web analytics

WEEKLY ROUND-UP Thru JUN 28th 2024; “Summer Pull Back”?

Hey folks we have a holiday shortened week coming up here in the US markets. We have gone over 400 trading days without a 2% drop in the S&P which is very stretched. July is traditionally a slightly bullish month historically but after the run we’ve had this year we can expect some price consolidation so a smaller pullback over the summer months should be expected. Get my take on the current markets in this week’s round-up.


Markets recorded modest gains in a light news week during what seemed to be a bit of a lull in market activity ahead of second-quarter earnings reports. The banking sector featured prominently as the Feds is considering significantly lighter additional capital requirements for banks than regulators originally proposed. This was followed by the Fed’s announcement that all 31 of the large U.S. banks in its latest round of stress testing remained above their minimum capital levels, potentially allowing them to return capital to shareholders in the form of dividends and buybacks.

On Friday morning, the Bureau of Economic Analysis released the May data for the core personal consumption expenditures (PCE) price index, which showed that prices excluding food and energy rose 0.1% from April. Core PCE is the Fed’s preferred measure of inflation, so markets welcomed the deceleration from April’s upwardly revised 0.3% pace as an indication that a September Fed rate cut is more likely.

Yields on longer-term Treasuries increased over the course of the week. Heightened expectations for a September Fed rate cut led to a slight decrease in short-term Treasury yields, resulting in a steeper yield curve.

In Europe, slower increases in fuel and food prices drove the harmonized rate of inflation lower in France and Spain in June, according to preliminary data. In France, the annual rate fell to 2.5% in June from 2.6%; in Spain, inflation dropped from just over a one-year high of 3.8% to 3.5%. And in Germany, the jobless rate rose to 6.0% in June, the highest level in just over three years, from 5.9% in May. And German business confidence weakened to 88.6 in June from 89.3 in May as expectations in manufacturing and trade worsened.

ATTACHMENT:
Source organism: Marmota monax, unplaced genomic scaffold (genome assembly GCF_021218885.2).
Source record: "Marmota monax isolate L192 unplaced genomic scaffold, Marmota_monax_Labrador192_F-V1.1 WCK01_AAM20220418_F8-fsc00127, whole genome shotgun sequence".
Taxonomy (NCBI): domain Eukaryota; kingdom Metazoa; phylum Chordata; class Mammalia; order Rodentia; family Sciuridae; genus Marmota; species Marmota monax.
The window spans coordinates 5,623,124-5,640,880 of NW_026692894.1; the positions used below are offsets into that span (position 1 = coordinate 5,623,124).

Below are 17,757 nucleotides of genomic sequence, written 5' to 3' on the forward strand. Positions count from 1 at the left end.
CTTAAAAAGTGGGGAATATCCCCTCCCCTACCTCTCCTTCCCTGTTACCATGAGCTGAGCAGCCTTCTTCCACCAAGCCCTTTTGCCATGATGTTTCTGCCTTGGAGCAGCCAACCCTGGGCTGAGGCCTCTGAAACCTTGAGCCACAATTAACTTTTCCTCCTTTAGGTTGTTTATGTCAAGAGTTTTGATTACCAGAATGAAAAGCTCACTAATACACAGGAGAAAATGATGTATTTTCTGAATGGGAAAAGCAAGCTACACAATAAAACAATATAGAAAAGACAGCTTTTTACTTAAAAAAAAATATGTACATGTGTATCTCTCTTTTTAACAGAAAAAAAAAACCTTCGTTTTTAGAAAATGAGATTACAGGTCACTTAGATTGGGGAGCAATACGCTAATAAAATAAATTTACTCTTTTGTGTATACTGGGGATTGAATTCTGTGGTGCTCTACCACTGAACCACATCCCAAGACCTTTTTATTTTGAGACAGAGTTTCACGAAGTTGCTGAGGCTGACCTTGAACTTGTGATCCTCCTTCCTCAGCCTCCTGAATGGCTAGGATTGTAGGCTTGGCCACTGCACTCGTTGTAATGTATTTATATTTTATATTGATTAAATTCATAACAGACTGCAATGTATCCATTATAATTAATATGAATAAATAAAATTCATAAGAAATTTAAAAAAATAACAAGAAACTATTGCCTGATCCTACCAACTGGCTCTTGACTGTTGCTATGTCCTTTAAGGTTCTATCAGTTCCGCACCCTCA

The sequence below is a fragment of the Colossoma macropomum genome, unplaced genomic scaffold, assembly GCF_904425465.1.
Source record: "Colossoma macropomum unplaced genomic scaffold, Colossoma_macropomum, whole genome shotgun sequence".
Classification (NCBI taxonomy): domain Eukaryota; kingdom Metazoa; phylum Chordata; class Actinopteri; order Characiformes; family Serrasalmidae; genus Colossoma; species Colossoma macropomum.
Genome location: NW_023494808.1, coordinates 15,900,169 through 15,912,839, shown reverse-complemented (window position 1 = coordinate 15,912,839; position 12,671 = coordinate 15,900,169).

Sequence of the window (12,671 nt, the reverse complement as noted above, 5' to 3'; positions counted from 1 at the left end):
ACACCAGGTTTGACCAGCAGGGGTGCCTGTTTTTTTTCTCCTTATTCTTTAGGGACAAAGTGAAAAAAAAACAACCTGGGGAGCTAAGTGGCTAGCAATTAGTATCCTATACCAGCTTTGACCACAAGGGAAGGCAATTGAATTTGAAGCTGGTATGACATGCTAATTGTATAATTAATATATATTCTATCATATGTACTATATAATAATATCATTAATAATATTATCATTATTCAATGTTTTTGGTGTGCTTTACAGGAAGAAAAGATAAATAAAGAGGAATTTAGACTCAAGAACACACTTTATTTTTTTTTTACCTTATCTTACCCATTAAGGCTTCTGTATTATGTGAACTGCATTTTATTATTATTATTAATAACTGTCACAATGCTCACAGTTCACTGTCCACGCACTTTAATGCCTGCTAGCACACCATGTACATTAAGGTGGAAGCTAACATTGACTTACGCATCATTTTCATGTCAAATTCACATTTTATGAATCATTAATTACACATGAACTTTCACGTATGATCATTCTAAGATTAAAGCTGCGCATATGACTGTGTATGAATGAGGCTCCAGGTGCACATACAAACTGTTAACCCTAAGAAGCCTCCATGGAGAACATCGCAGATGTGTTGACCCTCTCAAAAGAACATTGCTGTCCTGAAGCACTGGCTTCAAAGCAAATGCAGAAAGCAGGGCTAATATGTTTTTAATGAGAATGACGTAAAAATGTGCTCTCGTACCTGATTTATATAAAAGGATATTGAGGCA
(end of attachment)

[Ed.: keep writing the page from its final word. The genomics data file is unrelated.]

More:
In Japan, despite heightened expectations that authorities would again step in to stem the yen’s sharp decline, which has been driven by the wide U.S.-Japan interest rate differential, only verbal intervention was forthcoming. On the economic data front, investors focused on the Japan’s core consumer price index print for June, which showed inflation rose 2.1% year on year, more than consensus expectations and accelerating from 1.9% in May.

And finally, in China, stocks weakened as a light economic calendar and concerns about the slowing economy curbed risk appetite. Industrial profits at large companies edged up 0.7% in May from a year earlier, the National Bureau of Statistics reported, down from April’s 4% gain. Looking ahead, investors will watch out for China’s official purchasing managers’ index, to be released on Sunday, followed by the private sector Caixin factory survey on July 1.

Enjoy This Week’s Round-Up

Don’t Be A Rat Brain Trader – Be the Red Stripe Zebra !!

Trade Smart !